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WISE — LENOWISCO Health District’s director has called for eight Southwest Virginia school systems to move to virtual classes until after Christmas break, citing rising COVID-19 infection rates and many area residents failing to wear masks and follow health guidelines.

Dr. Sue Cantrell, who directs both the LENOWISCO and neighboring Cumberland Plateau health districts, said Friday that she put the recommendation into an information slide distributed last week to school officials in Wise, Lee, Scott, Dickenson, Russell, Buchanan and Tazewell counties and the city of Norton.

“I recommended schools consider changing to virtual for the (three) scheduled weeks from the end of Thanksgiving break to the beginning of the regularly scheduled Christmas break,” Cantrell said. “This recommendation is due to the high and rising burden of COVID disease, the increasing percent positive test results locally and regionally, and the lack of significant adoption of mitigation measures by many people.”

Cantrell said health and safety measures disregarded by many area residents include: wearing masks, physically distancing, avoiding gatherings with people outside their own household, avoiding non-essential travel, and washing hands frequently and properly. She credited school systems with doing a good job on cleaning and mitigation, but noted that community spread still exposes staff and students.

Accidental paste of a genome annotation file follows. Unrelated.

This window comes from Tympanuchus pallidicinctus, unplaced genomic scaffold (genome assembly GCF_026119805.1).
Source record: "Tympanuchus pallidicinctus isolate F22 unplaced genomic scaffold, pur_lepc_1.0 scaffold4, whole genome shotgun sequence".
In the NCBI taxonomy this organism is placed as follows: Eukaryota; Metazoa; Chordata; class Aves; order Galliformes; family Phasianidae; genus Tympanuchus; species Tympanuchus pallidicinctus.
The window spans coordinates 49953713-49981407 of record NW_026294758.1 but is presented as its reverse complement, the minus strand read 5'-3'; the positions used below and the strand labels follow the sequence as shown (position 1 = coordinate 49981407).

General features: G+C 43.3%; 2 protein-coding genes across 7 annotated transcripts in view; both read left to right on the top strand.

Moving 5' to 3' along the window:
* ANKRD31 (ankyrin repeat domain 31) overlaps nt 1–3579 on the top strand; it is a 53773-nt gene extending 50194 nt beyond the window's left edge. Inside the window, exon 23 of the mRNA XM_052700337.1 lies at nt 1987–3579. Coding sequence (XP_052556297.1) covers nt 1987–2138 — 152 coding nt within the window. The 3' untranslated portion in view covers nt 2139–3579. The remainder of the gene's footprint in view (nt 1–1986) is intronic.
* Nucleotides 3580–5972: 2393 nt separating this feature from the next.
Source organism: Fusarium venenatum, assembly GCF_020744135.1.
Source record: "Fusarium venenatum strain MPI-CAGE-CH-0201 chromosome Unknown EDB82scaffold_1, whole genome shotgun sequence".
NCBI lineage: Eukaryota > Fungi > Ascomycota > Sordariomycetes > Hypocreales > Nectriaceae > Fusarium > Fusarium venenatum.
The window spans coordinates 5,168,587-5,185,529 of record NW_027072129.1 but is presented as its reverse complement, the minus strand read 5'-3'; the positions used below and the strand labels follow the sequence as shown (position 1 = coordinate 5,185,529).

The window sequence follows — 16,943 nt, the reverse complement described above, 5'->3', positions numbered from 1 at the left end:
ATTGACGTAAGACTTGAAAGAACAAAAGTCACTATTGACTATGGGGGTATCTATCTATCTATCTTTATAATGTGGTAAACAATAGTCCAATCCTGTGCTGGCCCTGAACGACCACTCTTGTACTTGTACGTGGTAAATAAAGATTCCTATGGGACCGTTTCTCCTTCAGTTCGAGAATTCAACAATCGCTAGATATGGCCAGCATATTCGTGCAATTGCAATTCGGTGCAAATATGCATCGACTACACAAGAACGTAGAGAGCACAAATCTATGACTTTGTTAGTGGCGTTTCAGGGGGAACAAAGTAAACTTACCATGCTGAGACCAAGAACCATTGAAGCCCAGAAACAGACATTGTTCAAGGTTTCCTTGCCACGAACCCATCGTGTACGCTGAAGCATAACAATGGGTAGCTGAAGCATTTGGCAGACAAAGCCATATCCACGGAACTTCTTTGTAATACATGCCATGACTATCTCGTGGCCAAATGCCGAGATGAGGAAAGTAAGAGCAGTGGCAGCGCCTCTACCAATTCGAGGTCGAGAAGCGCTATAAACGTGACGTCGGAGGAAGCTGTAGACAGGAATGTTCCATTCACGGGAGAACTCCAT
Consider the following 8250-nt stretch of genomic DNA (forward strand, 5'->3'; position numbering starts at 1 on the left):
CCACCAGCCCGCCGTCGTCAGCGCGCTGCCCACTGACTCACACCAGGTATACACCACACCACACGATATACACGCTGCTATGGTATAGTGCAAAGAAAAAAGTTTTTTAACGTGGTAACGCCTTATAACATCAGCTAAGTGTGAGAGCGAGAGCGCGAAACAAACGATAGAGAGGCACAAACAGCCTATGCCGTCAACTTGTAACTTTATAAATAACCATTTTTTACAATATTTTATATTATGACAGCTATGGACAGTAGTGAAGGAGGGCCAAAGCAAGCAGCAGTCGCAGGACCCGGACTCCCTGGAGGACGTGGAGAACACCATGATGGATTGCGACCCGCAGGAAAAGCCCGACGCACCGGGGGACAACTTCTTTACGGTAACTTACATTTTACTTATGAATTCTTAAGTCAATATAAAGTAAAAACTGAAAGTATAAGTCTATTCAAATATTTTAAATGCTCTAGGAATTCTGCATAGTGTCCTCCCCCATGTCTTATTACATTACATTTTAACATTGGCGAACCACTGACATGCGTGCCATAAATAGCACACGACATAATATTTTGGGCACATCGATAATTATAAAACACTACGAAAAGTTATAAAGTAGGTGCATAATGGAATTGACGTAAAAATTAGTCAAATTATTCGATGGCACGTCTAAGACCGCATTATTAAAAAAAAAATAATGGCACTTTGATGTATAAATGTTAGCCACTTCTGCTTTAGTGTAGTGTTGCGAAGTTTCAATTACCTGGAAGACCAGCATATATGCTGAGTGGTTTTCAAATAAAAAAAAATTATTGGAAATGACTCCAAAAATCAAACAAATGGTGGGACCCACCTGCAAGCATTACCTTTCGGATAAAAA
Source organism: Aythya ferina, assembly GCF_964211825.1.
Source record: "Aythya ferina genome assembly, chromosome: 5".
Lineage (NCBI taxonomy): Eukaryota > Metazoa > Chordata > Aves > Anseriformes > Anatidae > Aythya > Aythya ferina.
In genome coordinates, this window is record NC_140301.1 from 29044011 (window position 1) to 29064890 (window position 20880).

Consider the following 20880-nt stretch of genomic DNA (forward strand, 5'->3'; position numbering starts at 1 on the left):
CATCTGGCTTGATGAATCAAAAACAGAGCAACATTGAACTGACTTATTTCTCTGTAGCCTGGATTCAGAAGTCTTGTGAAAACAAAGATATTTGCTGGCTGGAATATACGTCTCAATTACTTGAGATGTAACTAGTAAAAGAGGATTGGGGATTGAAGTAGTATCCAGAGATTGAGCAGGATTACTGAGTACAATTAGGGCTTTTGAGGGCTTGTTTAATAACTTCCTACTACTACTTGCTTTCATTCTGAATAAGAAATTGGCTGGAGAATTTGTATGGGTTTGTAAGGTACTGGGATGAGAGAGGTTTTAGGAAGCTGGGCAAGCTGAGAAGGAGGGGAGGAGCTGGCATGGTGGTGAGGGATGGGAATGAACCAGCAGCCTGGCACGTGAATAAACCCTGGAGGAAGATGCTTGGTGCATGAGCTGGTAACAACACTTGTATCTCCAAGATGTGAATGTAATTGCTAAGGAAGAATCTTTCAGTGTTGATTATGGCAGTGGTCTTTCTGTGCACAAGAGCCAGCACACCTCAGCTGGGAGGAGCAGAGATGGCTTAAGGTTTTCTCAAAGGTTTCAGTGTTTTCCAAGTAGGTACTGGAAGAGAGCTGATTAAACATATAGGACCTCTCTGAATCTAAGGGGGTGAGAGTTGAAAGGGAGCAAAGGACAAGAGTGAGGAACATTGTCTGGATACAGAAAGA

“In these (eight) localities, the risks associated with travel and gathering with those outside one’s household — social, extended family, church related, entertainment, etc. — have shown little indication of abatement as case numbers rise,” Cantrell added.

Citing rising case numbers and an expected increase related to holiday travel and gatherings, Cantrell said, “It takes three to four weeks to see the effect of mitigation efforts or lack of them.” Moving to virtual instruction from the Thanksgiving holiday until resumption of classes in January would help school divisions be ready to start in-person classes then, she added.

In an email to Buchanan County Schools Superintendent Melanie Hibbitts, Cantrell also cited Ballad Health’s hospital capacity and that health system’s search for 350 nurses as factors to consider for stopping in-person instruction until January.

Officials in the Wise, Lee, Scott and Norton school systems all confirmed on Friday that they had received Cantrell’s recommendations and informed their respective school boards.

Students in Scott County Schools returned to in-person learning on Nov. 16 after learning remotely Nov. 2-13. Assistant Superintendent Jason Smith said Friday that Superintendent John Ferguson had likely received the virtual learning recommendations from Cantrell either last week or this week.

Smith added that while school officials do take Cantrell’s guidance into consideration, it is just one piece of information they use to make learning decisions. Smith said school officials currently hope to continue in-person learning through the rest of the semester.